Queer Eye: Meet Blake Mawson

Blake Mawson is on a mission to bring queer culture to audiences, but don’t expect to see shiny, happy people. The queer 39-year-old writer/director began his career as a teen actor working in his hometown of Vancouver, but after spending five years in Berlin during his twenties, he returned to Canada determined to step behind the camera.

His award-winning debut short film PYOTR495 (2016), a horror about a Russian gay teen who turns the tables on a pair of homophobic abusers, highlighted Mawson’s deft storytelling abilities. His music video for queer country star Orville Peck’s love song “Hope to Die” showcased his poetic eye, and now he dives into the world of dark comedy, directing all six episodes of the offbeat I Hate People Hate, People Hate Me.

Set to air on CBC Gem in the Fall, the digital series was created by, and stars, stand-up comic Bobbi Summers, who plays the sardonic Jovi, who along with his best friend Tabitha (Lily Kazimiera), struggle to find a place within the queer community. Smart, a little poignant, and wickedly funny, it’s the type of show CMF is proud to support. We caught up with Mawson at his home in Toronto where he talks about the new series, his journey to becoming a director and his abiding love of horror.

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Blake Mawson

Q: How would you describe I Hate People, People Hate Me?

A: Jovi (Bobbi Summers) and Tabitha (Lily Kazimiera) are these two best friends who are queer outsiders within their own community. They're not really valued within the LGBTQ+ community, and as a result, they feel very jaded and pessimistic as to how they're treated and are overlooked while everyone around them seems to be thriving. But they're not really doing themselves any favors either, being jaded is not helping them get any further.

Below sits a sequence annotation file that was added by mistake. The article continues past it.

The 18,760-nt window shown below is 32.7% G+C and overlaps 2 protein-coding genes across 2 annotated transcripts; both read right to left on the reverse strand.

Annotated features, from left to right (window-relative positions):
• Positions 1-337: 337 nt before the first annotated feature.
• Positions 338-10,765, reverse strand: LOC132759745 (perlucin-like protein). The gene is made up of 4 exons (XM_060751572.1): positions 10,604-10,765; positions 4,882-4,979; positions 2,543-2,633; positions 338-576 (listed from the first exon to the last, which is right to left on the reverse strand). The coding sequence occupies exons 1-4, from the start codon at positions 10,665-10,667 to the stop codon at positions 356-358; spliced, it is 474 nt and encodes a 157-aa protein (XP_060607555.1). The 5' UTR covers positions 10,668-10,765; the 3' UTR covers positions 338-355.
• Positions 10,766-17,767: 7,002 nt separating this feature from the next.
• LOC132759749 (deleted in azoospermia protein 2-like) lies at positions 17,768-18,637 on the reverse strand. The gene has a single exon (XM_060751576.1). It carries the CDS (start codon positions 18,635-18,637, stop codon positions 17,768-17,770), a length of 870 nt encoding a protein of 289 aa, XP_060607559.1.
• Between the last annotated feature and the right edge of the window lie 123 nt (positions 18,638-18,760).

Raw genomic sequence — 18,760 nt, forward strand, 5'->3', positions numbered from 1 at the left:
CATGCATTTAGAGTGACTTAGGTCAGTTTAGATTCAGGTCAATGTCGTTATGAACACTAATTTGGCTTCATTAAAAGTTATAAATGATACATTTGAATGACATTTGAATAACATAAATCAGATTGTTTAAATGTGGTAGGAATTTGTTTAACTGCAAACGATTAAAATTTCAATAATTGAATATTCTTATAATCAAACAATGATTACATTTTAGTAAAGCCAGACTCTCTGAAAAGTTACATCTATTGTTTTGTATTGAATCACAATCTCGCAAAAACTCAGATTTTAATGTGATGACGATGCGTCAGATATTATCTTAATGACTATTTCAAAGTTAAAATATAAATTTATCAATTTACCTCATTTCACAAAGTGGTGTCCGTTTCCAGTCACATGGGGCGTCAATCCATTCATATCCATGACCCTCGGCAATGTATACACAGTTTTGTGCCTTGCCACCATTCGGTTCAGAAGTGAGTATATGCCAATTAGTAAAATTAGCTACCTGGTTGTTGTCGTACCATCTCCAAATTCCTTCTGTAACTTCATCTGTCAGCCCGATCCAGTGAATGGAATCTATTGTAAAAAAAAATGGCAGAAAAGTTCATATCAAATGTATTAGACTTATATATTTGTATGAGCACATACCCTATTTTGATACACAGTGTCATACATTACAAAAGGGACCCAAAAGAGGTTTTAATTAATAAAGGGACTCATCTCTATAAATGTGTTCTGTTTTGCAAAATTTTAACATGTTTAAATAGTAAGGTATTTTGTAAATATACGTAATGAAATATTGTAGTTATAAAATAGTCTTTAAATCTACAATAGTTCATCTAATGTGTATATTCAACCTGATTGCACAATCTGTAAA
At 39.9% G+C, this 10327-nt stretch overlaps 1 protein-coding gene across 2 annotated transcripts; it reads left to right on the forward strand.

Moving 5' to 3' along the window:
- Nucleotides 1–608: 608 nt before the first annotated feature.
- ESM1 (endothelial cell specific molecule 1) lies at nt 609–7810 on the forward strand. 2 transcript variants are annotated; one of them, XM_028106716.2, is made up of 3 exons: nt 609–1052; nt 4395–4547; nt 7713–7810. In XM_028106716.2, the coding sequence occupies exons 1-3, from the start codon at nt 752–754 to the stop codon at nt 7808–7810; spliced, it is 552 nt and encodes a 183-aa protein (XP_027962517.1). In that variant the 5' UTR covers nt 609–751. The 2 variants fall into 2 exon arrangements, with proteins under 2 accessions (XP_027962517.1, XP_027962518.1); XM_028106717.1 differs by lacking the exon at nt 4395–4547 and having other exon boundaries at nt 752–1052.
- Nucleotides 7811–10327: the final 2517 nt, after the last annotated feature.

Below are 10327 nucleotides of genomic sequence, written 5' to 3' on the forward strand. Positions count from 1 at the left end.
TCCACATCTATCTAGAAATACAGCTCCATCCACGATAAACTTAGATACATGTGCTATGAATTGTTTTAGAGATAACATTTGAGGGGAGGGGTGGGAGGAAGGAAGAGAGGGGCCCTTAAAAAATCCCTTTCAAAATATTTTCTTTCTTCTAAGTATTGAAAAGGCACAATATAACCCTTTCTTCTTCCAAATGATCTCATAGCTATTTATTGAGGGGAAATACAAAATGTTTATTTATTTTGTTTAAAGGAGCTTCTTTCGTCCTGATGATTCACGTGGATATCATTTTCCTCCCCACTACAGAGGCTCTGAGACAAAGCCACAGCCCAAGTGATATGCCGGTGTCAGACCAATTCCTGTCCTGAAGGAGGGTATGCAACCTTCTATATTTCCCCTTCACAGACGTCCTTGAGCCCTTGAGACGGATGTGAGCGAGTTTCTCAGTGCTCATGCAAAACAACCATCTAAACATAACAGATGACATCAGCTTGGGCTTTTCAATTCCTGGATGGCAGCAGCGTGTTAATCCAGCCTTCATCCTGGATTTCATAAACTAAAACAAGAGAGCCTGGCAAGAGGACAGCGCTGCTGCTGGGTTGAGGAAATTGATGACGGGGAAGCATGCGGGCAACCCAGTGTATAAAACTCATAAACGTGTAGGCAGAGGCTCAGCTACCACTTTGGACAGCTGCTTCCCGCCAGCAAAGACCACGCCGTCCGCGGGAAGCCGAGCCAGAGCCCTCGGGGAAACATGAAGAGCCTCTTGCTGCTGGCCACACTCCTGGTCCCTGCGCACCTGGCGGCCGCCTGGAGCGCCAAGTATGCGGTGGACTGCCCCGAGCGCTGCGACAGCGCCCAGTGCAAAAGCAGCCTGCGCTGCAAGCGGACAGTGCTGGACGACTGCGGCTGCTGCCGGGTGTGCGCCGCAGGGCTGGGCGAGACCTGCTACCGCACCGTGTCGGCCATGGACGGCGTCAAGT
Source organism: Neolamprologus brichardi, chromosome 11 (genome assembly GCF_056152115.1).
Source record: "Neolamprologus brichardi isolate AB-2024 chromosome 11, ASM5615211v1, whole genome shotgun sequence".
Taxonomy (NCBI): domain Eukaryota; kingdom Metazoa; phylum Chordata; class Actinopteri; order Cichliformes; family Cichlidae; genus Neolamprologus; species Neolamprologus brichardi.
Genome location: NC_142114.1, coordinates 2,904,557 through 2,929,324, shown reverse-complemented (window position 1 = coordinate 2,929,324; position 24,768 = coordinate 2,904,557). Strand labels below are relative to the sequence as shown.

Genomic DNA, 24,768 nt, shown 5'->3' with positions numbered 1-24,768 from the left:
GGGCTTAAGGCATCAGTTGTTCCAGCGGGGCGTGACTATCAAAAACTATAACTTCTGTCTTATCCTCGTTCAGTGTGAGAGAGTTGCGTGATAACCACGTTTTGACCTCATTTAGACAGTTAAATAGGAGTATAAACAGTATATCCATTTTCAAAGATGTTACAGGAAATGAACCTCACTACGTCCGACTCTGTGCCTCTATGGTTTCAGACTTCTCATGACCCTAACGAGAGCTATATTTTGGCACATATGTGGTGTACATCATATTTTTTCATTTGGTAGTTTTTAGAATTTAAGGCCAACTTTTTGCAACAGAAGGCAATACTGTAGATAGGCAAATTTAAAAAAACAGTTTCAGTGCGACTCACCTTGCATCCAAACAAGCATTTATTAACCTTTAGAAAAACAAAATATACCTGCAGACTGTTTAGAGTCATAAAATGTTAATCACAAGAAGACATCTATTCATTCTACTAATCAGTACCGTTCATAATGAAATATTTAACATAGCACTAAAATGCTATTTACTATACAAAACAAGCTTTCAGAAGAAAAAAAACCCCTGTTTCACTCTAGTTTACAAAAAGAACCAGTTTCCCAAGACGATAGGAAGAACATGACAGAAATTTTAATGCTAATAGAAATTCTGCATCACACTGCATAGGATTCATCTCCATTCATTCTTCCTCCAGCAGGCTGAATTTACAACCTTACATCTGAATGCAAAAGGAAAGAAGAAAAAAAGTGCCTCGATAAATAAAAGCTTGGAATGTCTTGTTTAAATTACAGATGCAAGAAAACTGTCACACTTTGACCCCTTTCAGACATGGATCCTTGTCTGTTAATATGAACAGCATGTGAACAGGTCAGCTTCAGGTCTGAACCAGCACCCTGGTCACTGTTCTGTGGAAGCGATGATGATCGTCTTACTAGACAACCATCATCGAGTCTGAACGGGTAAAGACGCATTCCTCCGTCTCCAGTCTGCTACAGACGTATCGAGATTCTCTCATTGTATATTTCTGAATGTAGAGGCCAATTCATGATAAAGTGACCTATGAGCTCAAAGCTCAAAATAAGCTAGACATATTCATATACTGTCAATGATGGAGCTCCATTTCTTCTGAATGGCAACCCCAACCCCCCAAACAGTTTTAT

Q: And yet they are very funny in their despair.

A: Yes, the series is this kind of dark comedy, and at times it’s extremely gross [laughs]. I don't know if we've had anything come out of Canada since Porky's that will be this disgusting at times.

Q: What I love about the show is the fact that it claims the “outsider” aspects of queer culture. It is wonderful to see how LGBTQIA+ culture has been accepted into mainstream media, but I appreciate the way the show celebrates our unique culture.

A: Yes, for sure! I think that's what I really gravitated towards when I met Bobbi Summers. He has a very distinct perspective that we don't often see in queer cinema or on TV. I find there's a real pressure or expectation to make our queer characters very tidy, they need to be shown in a good light, otherwise, they might be perceived as homophobic or something. But flawed characters are something that I'm extremely drawn to. There's so much that's relatable in Jovi's journey. And I think so many people who have never felt valued, or have felt like the underdog, I think a lot of people will relate to Jovi.


Q: The show is visually interesting, from close-ups to long shots, you really capture Jovi and Tabitha’s sometimes strange and offbeat life.

A: Thank you. In our early conversations between Bobbi and I, we talked in terms of things that had inspired him, everything from Ghost World to Welcome to the Dollhouse and some Saturday morning cartoon shows that he had watched growing up. I think it's cinematically vibrant in places, but then often in Jovi's loneliness and his disdain for the world and his depression, you can see and feel that too.

Q: Let’s talk about your own journey. You grew up in Vancouver and started acting as a teenager. Did you always want to act?